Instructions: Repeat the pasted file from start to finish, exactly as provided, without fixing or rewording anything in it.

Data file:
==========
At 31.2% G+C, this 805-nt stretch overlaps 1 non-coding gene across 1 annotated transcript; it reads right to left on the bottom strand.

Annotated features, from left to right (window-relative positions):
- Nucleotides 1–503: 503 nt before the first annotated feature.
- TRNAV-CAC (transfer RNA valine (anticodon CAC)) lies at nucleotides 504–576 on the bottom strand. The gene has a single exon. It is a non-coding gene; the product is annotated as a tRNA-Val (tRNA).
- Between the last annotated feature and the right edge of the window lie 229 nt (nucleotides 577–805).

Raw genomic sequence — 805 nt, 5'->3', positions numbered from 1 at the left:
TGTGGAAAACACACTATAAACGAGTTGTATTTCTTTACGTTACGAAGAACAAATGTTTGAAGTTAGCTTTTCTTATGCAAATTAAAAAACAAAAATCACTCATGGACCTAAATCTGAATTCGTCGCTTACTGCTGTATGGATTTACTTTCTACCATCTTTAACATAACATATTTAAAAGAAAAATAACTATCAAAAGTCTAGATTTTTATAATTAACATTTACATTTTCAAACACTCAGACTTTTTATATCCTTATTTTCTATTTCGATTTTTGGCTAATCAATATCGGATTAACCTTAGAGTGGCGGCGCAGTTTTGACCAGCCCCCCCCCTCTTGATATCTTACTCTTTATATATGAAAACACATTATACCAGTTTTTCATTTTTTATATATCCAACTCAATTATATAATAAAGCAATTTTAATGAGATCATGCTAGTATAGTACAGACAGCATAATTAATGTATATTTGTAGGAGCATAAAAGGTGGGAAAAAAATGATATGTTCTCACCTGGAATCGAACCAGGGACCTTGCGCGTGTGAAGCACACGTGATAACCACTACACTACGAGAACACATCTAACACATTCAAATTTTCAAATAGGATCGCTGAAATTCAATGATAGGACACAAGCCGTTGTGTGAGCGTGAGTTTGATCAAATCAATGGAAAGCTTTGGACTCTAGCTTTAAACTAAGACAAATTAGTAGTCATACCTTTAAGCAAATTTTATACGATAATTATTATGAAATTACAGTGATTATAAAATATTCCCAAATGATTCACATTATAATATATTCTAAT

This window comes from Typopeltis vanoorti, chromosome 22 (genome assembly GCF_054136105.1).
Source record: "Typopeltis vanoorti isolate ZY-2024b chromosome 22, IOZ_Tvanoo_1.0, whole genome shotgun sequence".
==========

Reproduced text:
At 31.2% G+C, this 805-nt stretch overlaps 1 non-coding gene across 1 annotated transcript; it reads right to left on the bottom strand.

Annotated features, from left to right (window-relative positions):
- Nucleotides 1–503: 503 nt before the first annotated feature.
- TRNAV-CAC (transfer RNA valine (anticodon CAC)) lies at nucleotides 504–576 on the bottom strand. The gene has a single exon. It is a non-coding gene; the product is annotated as a tRNA-Val (tRNA).
- Between the last annotated feature and the right edge of the window lie 229 nt (nucleotides 577–805).

Raw genomic sequence — 805 nt, 5'->3', positions numbered from 1 at the left:
TGTGGAAAACACACTATAAACGAGTTGTATTTCTTTACGTTACGAAGAACAAATGTTTGAAGTTAGCTTTTCTTATGCAAATTAAAAAACAAAAATCACTCATGGACCTAAATCTGAATTCGTCGCTTACTGCTGTATGGATTTACTTTCTACCATCTTTAACATAACATATTTAAAAGAAAAATAACTATCAAAAGTCTAGATTTTTATAATTAACATTTACATTTTCAAACACTCAGACTTTTTATATCCTTATTTTCTATTTCGATTTTTGGCTAATCAATATCGGATTAACCTTAGAGTGGCGGCGCAGTTTTGACCAGCCCCCCCCCTCTTGATATCTTACTCTTTATATATGAAAACACATTATACCAGTTTTTCATTTTTTATATATCCAACTCAATTATATAATAAAGCAATTTTAATGAGATCATGCTAGTATAGTACAGACAGCATAATTAATGTATATTTGTAGGAGCATAAAAGGTGGGAAAAAAATGATATGTTCTCACCTGGAATCGAACCAGGGACCTTGCGCGTGTGAAGCACACGTGATAACCACTACACTACGAGAACACATCTAACACATTCAAATTTTCAAATAGGATCGCTGAAATTCAATGATAGGACACAAGCCGTTGTGTGAGCGTGAGTTTGATCAAATCAATGGAAAGCTTTGGACTCTAGCTTTAAACTAAGACAAATTAGTAGTCATACCTTTAAGCAAATTTTATACGATAATTATTATGAAATTACAGTGATTATAAAATATTCCCAAATGATTCACATTATAATATATTCTAAT

This window comes from Typopeltis vanoorti, chromosome 22 (genome assembly GCF_054136105.1).
Source record: "Typopeltis vanoorti isolate ZY-2024b chromosome 22, IOZ_Tvanoo_1.0, whole genome shotgun sequence".